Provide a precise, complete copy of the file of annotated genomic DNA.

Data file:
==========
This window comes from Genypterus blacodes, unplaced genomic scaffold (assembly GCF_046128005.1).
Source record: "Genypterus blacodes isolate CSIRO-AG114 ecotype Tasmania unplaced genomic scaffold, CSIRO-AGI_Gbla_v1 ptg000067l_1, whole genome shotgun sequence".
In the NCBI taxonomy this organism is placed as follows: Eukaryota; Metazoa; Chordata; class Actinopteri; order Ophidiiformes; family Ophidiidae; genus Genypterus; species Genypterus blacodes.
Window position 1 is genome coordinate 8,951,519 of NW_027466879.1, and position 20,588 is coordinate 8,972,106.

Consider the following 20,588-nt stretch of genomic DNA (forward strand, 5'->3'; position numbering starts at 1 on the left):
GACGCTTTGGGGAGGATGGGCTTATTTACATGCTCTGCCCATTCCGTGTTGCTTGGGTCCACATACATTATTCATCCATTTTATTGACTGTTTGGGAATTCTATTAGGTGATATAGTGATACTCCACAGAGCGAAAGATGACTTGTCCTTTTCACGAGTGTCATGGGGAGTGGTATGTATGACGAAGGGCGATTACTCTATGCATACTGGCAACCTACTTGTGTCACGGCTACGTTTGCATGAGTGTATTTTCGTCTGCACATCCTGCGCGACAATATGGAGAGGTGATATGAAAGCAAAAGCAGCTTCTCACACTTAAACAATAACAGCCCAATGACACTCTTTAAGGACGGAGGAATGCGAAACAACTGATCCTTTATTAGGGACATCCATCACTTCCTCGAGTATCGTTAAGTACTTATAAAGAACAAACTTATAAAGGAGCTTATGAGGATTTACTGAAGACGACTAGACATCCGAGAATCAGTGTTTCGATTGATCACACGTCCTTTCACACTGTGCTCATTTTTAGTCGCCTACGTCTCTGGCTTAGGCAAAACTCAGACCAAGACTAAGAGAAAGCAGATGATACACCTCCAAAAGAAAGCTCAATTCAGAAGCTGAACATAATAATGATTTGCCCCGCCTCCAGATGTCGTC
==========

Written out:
This window comes from Genypterus blacodes, unplaced genomic scaffold (assembly GCF_046128005.1).
Source record: "Genypterus blacodes isolate CSIRO-AG114 ecotype Tasmania unplaced genomic scaffold, CSIRO-AGI_Gbla_v1 ptg000067l_1, whole genome shotgun sequence".
In the NCBI taxonomy this organism is placed as follows: Eukaryota; Metazoa; Chordata; class Actinopteri; order Ophidiiformes; family Ophidiidae; genus Genypterus; species Genypterus blacodes.
Window position 1 is genome coordinate 8,951,519 of NW_027466879.1, and position 20,588 is coordinate 8,972,106.

Consider the following 20,588-nt stretch of genomic DNA (forward strand, 5'->3'; position numbering starts at 1 on the left):
GACGCTTTGGGGAGGATGGGCTTATTTACATGCTCTGCCCATTCCGTGTTGCTTGGGTCCACATACATTATTCATCCATTTTATTGACTGTTTGGGAATTCTATTAGGTGATATAGTGATACTCCACAGAGCGAAAGATGACTTGTCCTTTTCACGAGTGTCATGGGGAGTGGTATGTATGACGAAGGGCGATTACTCTATGCATACTGGCAACCTACTTGTGTCACGGCTACGTTTGCATGAGTGTATTTTCGTCTGCACATCCTGCGCGACAATATGGAGAGGTGATATGAAAGCAAAAGCAGCTTCTCACACTTAAACAATAACAGCCCAATGACACTCTTTAAGGACGGAGGAATGCGAAACAACTGATCCTTTATTAGGGACATCCATCACTTCCTCGAGTATCGTTAAGTACTTATAAAGAACAAACTTATAAAGGAGCTTATGAGGATTTACTGAAGACGACTAGACATCCGAGAATCAGTGTTTCGATTGATCACACGTCCTTTCACACTGTGCTCATTTTTAGTCGCCTACGTCTCTGGCTTAGGCAAAACTCAGACCAAGACTAAGAGAAAGCAGATGATACACCTCCAAAAGAAAGCTCAATTCAGAAGCTGAACATAATAATGATTTGCCCCGCCTCCAGATGTCGTC